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Tobacco and Alcohol

Essay by   •  September 30, 2012  •  Essay  •  784 Words (4 Pages)  •  1,137 Views

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As you can see, people ask, "Why is there a need to implement the said bill?" so my dear friends, in answering that said question, here are the main reasons why we do need to implement this bill:

First, tobacco and alcohol consumption has been linked to a variety of medical problems which mostly leads to death.

Tobacco consists of nicotine, carbon monoxide and tar that severely damage a person's cells. Tobacco claims number of lives of more than 87,000 people in the country by NCD or "Non-communicable Diseases" which include the country's two top killing diseases, lung cancer and heart diseases. Tobacco also causes stroke and asthma. These diseases are silent disasters in which victims suffer quietly. Additionally, most of these often associated with the poor and the disadvantaged, and a large percentage of Filipinos who would usually die before reaching 65 years old.

The Laylo Research Strategies conducted survey nationwide from august 7-17, 2012 with a total of 1,500 respondents. The result showed that 31% of regular smokers profess they will slowly stop smoking and 17% of them say they will stop smoking immediately.

On the other hand, alcohol also destroys human body. It increases the risk of a number of diseases such as liver cirrhosis, sleeping disorders, infection of the esophagus, stomach and pancreas, hypertension, and heart problems. It also plays an important role in regression. About 40 percent of all incidents involving aggression, violence on the streets and domestic violence occur while under the influence of alcohol.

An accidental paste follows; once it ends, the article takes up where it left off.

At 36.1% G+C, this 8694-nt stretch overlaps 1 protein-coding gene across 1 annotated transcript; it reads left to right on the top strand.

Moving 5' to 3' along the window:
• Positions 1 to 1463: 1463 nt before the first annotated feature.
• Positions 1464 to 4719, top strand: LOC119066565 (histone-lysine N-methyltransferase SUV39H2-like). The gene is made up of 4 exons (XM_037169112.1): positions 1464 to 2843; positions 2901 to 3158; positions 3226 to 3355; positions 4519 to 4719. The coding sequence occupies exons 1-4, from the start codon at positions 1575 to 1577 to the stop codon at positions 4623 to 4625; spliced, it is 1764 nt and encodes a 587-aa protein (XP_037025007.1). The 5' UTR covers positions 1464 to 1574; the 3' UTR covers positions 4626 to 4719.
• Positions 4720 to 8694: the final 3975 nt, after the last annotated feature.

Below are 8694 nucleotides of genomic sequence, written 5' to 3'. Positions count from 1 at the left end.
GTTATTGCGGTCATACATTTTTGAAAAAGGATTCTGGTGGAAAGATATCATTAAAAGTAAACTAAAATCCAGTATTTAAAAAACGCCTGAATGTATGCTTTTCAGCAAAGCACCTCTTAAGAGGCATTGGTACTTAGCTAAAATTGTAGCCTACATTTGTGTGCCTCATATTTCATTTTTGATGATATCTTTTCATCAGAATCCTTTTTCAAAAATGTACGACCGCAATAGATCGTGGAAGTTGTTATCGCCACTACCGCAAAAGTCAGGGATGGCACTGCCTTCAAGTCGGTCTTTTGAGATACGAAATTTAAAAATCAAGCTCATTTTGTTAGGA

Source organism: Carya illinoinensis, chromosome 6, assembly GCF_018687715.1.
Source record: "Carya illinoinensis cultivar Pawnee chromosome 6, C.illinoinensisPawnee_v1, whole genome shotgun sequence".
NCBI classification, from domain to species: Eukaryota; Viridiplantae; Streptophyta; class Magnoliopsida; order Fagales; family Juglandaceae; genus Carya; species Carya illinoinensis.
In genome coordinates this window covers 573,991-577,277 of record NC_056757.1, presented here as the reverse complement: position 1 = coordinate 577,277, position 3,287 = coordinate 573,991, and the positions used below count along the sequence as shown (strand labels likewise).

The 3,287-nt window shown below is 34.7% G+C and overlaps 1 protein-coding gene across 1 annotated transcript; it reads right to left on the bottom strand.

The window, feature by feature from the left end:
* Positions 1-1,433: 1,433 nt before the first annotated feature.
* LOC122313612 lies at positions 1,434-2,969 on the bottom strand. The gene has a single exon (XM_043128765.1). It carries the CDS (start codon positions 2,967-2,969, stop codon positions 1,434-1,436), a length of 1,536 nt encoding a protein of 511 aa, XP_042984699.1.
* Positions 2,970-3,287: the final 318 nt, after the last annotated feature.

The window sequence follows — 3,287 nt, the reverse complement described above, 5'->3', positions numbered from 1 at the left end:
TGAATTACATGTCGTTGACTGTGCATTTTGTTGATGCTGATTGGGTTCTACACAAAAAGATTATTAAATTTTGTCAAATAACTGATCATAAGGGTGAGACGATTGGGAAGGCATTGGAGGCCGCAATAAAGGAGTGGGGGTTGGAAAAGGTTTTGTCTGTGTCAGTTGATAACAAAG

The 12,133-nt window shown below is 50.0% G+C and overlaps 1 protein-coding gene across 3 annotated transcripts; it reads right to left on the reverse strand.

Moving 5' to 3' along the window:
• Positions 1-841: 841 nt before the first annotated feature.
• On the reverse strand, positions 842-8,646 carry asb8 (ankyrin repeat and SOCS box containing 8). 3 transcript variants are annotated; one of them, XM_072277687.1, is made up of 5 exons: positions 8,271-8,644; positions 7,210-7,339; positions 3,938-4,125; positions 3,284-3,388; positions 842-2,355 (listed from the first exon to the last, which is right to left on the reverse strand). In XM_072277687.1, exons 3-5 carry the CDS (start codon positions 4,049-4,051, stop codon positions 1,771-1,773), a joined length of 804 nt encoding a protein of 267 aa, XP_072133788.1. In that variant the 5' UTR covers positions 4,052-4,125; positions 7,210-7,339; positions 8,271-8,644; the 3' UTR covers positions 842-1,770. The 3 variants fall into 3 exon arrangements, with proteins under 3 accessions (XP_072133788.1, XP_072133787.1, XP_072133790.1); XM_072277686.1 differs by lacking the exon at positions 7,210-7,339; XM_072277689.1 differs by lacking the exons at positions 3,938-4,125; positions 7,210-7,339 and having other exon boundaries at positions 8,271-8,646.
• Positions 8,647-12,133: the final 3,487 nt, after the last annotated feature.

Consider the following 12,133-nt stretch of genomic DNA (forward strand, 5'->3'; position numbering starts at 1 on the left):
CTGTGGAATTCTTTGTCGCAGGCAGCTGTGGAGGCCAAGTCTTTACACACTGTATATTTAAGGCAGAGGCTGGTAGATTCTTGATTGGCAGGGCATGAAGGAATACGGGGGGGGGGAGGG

Alcohol affects human brain. A person who is under the influence of alcohol has a difficulty in walking, blurred vision, slurred speech, slowed reaction time and impaired memory. Moreover, it can make people irresponsible.

Second, the risk of smoking tobacco and alcohol drinking are not only limited to the smokers and drinkers themselves but it affects non-smokers and non-drinkers as well.

Smokers can undermine the health of the non-smokers once they are in the same environment. The smoke exhaled by the smoker and the smoke floating around the air combines and makes up secondhand smoke also known as "environment tobacco smoke". According to the report of the Surgeon General in 2006, there is no safe level of exposure to secondhand smoke for it can cause immediate damage as well as contribute to the development of numerous diseases including lung cancer, nasal sinus cancer, non malignant respiratory disease and heart disease. It is also thought to cause breast cancer and cervical cancer.

There are also risks of secondhand smoke to children. These include low birth weight for gestational age, sudden infant death syndrome for children whose mother smoked during pregnancy, bronchitis, pneumonia, asthma, wheezing, and middle ear disease.

The same goes with alcohol drinking, that



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